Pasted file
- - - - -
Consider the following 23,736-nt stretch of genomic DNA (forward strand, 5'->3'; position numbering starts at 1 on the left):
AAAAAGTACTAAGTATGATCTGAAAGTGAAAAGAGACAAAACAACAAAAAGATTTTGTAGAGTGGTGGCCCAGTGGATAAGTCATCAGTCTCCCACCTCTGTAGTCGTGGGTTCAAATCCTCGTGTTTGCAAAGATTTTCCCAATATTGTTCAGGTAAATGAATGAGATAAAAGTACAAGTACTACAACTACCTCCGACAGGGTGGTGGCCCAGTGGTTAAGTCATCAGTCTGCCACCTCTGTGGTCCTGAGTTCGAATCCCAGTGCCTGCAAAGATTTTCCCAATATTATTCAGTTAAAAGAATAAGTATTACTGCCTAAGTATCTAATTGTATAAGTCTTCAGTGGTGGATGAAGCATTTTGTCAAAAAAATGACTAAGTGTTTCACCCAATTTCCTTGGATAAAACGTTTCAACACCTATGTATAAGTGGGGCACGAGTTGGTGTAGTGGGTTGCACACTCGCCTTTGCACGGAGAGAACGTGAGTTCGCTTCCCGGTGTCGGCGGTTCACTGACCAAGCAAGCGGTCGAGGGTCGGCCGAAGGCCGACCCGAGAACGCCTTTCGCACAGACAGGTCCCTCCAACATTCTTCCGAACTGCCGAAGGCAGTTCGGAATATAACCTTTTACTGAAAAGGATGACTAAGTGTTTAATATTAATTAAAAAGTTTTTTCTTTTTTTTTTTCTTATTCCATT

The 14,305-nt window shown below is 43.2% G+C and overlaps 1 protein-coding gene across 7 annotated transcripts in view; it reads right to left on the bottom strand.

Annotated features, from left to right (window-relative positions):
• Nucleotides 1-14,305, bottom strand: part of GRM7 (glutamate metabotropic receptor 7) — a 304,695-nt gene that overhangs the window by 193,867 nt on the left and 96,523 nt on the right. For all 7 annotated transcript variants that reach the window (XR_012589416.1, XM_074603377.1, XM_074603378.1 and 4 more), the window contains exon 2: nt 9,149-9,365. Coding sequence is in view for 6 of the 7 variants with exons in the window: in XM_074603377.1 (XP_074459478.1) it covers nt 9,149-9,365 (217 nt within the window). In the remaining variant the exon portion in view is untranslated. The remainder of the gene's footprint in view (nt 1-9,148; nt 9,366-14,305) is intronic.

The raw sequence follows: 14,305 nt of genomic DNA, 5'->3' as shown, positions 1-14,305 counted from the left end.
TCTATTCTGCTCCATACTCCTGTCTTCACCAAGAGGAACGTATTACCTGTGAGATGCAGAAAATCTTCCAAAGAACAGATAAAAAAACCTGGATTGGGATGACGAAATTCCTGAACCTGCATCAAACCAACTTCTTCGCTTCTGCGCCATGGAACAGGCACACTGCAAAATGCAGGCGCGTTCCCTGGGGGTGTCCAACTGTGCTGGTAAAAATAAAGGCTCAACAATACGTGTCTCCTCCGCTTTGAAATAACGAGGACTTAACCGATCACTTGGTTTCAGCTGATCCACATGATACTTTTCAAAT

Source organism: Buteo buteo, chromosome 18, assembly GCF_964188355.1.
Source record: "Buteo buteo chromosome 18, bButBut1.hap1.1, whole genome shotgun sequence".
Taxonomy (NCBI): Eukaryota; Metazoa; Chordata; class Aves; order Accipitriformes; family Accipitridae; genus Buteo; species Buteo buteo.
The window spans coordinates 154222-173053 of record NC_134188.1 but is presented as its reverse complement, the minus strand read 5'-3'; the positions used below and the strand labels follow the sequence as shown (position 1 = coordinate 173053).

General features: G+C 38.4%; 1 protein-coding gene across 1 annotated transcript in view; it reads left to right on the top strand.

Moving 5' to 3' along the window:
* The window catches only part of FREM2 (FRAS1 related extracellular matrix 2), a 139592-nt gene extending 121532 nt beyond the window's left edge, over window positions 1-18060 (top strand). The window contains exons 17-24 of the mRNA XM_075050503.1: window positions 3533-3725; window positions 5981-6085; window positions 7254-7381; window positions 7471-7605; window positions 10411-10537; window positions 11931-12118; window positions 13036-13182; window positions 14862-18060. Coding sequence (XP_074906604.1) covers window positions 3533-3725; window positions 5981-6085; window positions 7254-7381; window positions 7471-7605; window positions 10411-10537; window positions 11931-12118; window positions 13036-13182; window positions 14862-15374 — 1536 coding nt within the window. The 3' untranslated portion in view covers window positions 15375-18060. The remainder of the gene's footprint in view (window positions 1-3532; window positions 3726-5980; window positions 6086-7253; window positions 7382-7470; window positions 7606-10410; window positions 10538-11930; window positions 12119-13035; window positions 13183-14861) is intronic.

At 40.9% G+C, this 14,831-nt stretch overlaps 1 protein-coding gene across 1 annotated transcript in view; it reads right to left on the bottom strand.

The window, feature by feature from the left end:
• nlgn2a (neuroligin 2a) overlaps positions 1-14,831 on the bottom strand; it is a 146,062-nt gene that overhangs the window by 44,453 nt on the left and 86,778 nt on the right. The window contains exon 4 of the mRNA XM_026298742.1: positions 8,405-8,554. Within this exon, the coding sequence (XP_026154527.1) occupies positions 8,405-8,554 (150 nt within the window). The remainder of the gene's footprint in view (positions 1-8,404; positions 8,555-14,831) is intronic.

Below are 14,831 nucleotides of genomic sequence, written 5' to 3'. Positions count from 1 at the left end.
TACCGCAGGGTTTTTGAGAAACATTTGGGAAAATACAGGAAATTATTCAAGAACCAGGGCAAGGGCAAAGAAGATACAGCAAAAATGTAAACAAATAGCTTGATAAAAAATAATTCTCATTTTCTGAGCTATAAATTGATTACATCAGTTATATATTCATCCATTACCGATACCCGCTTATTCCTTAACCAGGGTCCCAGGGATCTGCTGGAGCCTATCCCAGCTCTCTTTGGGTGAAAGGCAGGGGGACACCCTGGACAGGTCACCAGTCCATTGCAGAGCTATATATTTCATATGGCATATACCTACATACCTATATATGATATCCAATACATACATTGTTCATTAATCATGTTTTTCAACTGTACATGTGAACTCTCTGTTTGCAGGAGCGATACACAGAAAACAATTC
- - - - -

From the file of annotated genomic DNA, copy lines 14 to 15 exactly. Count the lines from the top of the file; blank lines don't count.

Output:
* The window catches only part of FREM2 (FRAS1 related extracellular matrix 2), a 139592-nt gene extending 121532 nt beyond the window's left edge, over window positions 1-18060 (top strand). The window contains exons 17-24 of the mRNA XM_075050503.1: window positions 3533-3725; window positions 5981-6085; window positions 7254-7381; window positions 7471-7605; window positions 10411-10537; window positions 11931-12118; window positions 13036-13182; window positions 14862-18060. Coding sequence (XP_074906604.1) covers window positions 3533-3725; window positions 5981-6085; window positions 7254-7381; window positions 7471-7605; window positions 10411-10537; window positions 11931-12118; window positions 13036-13182; window positions 14862-15374 — 1536 coding nt within the window. The 3' untranslated portion in view covers window positions 15375-18060. The remainder of the gene's footprint in view (window positions 1-3532; window positions 3726-5980; window positions 6086-7253; window positions 7382-7470; window positions 7606-10410; window positions 10538-11930; window positions 12119-13035; window positions 13183-14861) is intronic.

At 40.9% G+C, this 14,831-nt stretch overlaps 1 protein-coding gene across 1 annotated transcript in view; it reads right to left on the bottom strand.